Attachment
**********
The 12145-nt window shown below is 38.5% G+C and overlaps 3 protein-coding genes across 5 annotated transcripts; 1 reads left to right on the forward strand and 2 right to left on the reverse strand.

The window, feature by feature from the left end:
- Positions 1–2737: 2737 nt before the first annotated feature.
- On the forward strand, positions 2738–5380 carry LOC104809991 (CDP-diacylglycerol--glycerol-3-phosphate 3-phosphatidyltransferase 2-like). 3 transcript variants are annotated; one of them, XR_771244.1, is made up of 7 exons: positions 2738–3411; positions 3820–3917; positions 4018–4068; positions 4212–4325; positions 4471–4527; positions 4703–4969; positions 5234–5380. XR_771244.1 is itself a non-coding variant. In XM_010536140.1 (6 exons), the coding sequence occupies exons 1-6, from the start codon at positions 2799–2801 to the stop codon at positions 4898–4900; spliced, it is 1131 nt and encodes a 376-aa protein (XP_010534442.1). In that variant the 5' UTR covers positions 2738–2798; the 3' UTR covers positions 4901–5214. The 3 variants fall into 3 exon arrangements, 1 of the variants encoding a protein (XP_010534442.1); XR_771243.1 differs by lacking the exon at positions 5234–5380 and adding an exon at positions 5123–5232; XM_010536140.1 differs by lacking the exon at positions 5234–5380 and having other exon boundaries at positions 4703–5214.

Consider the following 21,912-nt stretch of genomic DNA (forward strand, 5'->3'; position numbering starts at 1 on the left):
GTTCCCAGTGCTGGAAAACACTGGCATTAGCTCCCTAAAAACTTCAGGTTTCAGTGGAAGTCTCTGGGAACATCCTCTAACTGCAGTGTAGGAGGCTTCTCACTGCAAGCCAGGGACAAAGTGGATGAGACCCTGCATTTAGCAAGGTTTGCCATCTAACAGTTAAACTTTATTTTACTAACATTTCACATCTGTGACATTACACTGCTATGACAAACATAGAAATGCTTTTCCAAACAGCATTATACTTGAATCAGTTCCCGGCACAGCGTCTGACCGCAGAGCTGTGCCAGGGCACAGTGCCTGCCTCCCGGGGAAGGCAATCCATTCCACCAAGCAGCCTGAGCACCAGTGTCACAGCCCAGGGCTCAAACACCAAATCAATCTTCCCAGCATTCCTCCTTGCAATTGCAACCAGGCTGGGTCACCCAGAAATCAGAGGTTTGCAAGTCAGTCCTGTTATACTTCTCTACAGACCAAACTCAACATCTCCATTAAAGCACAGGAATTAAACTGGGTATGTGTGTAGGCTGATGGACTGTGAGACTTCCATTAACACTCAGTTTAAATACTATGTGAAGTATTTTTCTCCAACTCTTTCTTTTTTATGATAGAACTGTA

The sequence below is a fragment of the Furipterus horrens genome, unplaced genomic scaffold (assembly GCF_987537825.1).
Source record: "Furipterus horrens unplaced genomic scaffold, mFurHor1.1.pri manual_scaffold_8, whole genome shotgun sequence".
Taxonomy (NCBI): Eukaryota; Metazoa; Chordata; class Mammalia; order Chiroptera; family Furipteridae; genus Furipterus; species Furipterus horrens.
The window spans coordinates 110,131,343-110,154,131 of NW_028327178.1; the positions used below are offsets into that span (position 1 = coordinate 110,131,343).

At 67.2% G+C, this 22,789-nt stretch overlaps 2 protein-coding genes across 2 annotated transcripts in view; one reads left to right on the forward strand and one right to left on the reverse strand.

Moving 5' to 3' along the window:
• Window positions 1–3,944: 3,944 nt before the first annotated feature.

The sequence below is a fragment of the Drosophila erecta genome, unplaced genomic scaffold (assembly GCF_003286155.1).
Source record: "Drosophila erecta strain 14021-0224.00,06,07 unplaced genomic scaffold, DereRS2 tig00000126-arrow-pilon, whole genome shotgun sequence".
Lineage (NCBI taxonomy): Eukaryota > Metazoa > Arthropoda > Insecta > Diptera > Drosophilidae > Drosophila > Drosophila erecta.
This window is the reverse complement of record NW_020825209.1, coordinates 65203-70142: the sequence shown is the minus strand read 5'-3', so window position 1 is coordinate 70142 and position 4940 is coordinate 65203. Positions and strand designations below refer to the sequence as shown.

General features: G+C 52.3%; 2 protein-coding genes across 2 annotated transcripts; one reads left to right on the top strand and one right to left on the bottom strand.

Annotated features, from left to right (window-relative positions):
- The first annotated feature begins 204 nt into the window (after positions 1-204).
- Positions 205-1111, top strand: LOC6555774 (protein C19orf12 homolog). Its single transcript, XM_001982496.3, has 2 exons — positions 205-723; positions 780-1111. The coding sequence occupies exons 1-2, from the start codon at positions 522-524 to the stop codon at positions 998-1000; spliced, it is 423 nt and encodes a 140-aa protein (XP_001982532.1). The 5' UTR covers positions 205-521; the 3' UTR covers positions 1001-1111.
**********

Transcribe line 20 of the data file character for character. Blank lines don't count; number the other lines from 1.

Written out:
- The first annotated feature begins 204 nt into the window (after positions 1-204).